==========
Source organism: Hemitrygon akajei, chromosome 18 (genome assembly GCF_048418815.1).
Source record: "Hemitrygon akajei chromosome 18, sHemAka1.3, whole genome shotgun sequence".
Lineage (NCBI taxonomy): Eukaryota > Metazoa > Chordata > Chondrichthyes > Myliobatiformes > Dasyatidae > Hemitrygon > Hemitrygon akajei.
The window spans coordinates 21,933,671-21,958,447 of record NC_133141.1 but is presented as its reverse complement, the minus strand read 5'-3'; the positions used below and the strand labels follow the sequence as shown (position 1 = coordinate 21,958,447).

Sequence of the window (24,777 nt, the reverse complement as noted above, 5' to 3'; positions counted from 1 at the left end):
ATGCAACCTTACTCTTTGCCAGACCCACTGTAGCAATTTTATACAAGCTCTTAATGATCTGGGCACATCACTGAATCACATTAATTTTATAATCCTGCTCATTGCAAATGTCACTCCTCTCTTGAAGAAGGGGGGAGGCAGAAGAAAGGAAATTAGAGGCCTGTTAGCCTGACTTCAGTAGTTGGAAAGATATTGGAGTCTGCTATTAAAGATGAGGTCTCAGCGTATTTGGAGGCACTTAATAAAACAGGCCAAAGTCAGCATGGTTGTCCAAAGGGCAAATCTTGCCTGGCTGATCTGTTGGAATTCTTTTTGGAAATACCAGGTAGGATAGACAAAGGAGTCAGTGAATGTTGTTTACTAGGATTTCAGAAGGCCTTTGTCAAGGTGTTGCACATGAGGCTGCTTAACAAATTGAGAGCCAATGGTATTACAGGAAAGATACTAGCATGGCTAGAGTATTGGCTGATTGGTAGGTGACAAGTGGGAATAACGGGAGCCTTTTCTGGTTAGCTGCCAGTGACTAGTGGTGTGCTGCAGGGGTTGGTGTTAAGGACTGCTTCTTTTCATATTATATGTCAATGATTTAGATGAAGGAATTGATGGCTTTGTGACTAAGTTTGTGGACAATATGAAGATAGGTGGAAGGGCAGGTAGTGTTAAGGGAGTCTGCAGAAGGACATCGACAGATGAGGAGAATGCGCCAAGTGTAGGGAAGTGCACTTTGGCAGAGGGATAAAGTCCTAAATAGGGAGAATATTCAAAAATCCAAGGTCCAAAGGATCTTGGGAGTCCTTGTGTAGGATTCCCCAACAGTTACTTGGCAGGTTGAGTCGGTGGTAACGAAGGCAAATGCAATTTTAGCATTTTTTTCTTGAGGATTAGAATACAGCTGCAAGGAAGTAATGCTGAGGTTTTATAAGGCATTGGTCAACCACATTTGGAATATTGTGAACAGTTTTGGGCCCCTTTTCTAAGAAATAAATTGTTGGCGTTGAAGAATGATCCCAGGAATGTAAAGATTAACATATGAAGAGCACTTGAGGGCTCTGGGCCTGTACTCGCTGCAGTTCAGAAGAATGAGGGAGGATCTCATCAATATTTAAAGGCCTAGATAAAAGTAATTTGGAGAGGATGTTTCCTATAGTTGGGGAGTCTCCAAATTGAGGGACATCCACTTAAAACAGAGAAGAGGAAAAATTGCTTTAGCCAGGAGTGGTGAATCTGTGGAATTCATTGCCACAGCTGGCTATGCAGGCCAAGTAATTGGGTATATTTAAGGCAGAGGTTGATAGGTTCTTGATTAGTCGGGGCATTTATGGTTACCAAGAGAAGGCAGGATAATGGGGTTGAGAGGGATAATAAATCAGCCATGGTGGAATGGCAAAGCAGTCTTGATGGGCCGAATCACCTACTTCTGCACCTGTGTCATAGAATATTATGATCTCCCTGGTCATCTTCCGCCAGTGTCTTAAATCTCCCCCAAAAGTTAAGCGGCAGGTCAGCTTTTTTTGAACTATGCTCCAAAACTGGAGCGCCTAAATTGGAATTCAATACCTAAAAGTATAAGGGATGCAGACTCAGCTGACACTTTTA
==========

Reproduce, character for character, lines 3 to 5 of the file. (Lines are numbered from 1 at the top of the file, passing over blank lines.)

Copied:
Lineage (NCBI taxonomy): Eukaryota > Metazoa > Chordata > Chondrichthyes > Myliobatiformes > Dasyatidae > Hemitrygon > Hemitrygon akajei.
The window spans coordinates 21,933,671-21,958,447 of record NC_133141.1 but is presented as its reverse complement, the minus strand read 5'-3'; the positions used below and the strand labels follow the sequence as shown (position 1 = coordinate 21,958,447).

Sequence of the window (24,777 nt, the reverse complement as noted above, 5' to 3'; positions counted from 1 at the left end):